In contrast, according to data from Wind, Vietnam saw a 56% year-over-year decline in foreign direct investment to $3.7 billion in the first four months of the year. U.S. direct investment abroad fell by 14%.

Many factories in the Shanghai region have been operating with limited or no production for weeks as a result of the most recent Covid lockdowns in China, which have also slowed the ability of trucks to transport goods throughout China. This image shows a textile company’s workshop in the nearby Jiangsu province.

CFOTO | Future Publishing | Getty Images

Outside of China, Rana said, it is currently very challenging to match the size and scope of China’s supply chains. Only supply chains for extremely niche goods, such as semiconductors or electric vehicle components, may relocate to Malaysia, Vietnam, or other nations.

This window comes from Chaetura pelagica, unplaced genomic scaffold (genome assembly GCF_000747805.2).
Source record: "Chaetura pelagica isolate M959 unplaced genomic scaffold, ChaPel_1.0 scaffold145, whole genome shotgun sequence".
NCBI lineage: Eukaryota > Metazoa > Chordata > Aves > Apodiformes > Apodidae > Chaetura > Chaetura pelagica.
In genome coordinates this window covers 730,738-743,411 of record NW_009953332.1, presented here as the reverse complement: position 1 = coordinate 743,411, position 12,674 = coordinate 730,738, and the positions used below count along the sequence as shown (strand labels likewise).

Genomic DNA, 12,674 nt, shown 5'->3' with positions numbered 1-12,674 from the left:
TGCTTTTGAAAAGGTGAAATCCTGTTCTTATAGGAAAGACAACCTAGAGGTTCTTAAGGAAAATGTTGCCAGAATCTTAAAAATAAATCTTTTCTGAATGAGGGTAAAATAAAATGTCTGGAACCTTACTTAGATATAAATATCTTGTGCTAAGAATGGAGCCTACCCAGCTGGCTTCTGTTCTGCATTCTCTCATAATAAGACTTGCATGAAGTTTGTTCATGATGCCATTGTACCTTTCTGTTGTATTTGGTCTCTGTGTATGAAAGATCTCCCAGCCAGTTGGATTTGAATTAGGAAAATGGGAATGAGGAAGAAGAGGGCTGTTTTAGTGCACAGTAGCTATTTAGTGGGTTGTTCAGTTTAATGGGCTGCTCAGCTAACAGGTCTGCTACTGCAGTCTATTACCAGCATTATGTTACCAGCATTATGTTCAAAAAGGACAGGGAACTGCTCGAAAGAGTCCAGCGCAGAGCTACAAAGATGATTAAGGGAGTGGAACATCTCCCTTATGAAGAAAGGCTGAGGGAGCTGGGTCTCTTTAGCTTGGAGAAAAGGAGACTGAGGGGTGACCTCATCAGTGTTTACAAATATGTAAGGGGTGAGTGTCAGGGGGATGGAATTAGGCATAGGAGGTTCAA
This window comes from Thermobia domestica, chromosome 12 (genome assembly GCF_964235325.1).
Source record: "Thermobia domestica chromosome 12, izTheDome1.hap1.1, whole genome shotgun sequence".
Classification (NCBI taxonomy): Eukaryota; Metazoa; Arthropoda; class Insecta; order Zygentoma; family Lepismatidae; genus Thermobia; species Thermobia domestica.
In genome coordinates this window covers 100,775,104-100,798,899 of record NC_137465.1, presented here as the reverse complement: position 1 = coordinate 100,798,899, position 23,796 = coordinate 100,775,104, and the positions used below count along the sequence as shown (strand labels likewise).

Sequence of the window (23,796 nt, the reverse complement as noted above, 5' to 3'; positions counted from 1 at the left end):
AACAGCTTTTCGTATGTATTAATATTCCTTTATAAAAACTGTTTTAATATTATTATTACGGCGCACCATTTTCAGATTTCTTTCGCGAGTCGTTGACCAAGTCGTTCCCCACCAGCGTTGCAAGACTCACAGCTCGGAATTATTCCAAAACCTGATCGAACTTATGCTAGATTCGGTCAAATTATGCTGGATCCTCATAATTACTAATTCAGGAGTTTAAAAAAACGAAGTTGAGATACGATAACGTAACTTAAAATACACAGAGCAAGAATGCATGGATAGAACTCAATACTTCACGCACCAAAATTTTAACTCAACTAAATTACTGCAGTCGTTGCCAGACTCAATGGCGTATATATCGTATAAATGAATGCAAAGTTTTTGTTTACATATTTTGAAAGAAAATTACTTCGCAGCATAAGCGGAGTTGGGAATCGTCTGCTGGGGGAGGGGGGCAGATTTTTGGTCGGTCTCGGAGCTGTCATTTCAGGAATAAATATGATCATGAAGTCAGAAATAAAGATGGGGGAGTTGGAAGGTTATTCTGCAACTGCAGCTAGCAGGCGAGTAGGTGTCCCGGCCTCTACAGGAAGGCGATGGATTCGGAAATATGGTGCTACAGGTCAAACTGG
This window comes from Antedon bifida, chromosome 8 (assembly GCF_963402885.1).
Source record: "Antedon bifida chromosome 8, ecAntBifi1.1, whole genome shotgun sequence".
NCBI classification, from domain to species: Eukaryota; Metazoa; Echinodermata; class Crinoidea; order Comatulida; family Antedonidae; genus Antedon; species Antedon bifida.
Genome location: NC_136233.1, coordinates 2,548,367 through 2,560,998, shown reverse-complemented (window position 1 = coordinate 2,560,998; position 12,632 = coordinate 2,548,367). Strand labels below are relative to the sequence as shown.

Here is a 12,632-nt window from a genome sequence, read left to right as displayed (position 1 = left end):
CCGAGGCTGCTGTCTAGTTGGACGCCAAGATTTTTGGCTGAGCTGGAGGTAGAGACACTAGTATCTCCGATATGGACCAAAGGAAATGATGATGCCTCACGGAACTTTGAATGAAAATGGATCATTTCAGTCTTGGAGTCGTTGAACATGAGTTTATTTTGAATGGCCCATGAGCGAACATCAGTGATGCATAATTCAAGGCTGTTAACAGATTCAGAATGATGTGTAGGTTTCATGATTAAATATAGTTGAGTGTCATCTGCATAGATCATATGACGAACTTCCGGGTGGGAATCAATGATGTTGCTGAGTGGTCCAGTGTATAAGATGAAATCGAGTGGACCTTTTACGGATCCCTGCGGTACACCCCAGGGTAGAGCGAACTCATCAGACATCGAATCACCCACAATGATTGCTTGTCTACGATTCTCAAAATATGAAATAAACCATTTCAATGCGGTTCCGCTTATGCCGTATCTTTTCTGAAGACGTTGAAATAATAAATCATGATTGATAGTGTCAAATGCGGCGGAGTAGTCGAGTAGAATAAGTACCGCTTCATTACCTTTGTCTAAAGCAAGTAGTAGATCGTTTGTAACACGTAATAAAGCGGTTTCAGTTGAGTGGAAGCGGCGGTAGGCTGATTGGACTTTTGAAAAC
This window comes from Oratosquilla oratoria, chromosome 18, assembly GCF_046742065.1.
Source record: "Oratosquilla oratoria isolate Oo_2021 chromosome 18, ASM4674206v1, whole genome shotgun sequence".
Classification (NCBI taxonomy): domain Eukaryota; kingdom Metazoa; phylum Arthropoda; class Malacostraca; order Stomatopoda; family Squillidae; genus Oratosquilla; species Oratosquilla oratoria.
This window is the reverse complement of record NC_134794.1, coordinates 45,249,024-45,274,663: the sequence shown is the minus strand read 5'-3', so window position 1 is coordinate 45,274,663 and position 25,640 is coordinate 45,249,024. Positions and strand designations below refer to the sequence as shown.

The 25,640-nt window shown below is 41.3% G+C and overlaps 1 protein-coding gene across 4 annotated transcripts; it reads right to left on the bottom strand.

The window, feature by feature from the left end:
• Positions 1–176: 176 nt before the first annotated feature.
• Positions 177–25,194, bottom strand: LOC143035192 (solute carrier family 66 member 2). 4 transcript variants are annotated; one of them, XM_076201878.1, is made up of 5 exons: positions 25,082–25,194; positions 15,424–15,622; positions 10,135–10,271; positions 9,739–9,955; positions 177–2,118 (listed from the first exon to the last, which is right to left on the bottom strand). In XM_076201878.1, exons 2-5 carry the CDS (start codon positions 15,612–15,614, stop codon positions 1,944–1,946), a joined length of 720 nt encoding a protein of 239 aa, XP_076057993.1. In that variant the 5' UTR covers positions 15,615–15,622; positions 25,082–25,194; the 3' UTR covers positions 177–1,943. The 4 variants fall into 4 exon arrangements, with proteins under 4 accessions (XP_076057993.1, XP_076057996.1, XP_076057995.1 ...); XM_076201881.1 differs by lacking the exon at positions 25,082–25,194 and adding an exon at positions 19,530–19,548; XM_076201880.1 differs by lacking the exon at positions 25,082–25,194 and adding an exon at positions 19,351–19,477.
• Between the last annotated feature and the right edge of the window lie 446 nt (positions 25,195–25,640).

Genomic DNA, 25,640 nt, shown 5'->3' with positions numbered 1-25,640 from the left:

Moreover, new business models are being supported by China’s dominance in the global supply chain.

Shein is a prominent example. The business, which is backed by investors like Sequoia Capital China, has combined big data analytics with its Chinese supply chain network to establish itself as a global e-commerce leader in low-cost fast fashion.

According to Skyline Ventures’ managing partner, who was speaking in Mandarin and CNBC’s translation, “China’s supply chain advantage is not only based on labor cost.”

Majority Of Companies Still Choose To Stay

Even though many foreign businesses are considering reducing their investment as a result of the COVID lockdowns, they only make up a small portion of all businesses in the nation.